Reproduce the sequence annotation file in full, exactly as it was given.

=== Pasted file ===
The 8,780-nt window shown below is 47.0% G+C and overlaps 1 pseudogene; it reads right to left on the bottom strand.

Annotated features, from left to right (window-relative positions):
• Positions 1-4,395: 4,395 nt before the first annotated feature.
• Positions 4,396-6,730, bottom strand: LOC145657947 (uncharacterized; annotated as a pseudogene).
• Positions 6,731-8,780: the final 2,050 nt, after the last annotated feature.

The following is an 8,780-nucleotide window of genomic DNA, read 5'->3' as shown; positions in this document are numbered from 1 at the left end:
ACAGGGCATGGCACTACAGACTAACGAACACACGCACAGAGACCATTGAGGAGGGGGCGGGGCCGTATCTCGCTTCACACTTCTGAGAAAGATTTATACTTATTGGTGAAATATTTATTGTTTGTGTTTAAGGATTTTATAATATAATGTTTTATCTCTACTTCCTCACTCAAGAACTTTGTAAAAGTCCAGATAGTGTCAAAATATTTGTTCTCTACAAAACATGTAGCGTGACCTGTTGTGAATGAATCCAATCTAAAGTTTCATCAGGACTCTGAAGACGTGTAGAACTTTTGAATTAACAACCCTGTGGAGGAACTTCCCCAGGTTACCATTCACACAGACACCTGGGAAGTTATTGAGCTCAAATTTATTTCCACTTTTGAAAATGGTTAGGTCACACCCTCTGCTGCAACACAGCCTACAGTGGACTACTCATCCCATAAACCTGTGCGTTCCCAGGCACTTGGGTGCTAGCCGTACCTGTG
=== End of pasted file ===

The 8,780-nt window shown below is 47.0% G+C and overlaps 1 pseudogene; it reads right to left on the bottom strand.

Annotated features, from left to right (window-relative positions):
• Positions 1-4,395: 4,395 nt before the first annotated feature.
• Positions 4,396-6,730, bottom strand: LOC145657947 (uncharacterized; annotated as a pseudogene).
• Positions 6,731-8,780: the final 2,050 nt, after the last annotated feature.

The following is an 8,780-nucleotide window of genomic DNA, read 5'->3' as shown; positions in this document are numbered from 1 at the left end:
ACAGGGCATGGCACTACAGACTAACGAACACACGCACAGAGACCATTGAGGAGGGGGCGGGGCCGTATCTCGCTTCACACTTCTGAGAAAGATTTATACTTATTGGTGAAATATTTATTGTTTGTGTTTAAGGATTTTATAATATAATGTTTTATCTCTACTTCCTCACTCAAGAACTTTGTAAAAGTCCAGATAGTGTCAAAATATTTGTTCTCTACAAAACATGTAGCGTGACCTGTTGTGAATGAATCCAATCTAAAGTTTCATCAGGACTCTGAAGACGTGTAGAACTTTTGAATTAACAACCCTGTGGAGGAACTTCCCCAGGTTACCATTCACACAGACACCTGGGAAGTTATTGAGCTCAAATTTATTTCCACTTTTGAAAATGGTTAGGTCACACCCTCTGCTGCAACACAGCCTACAGTGGACTACTCATCCCATAAACCTGTGCGTTCCCAGGCACTTGGGTGCTAGCCGTACCTGTG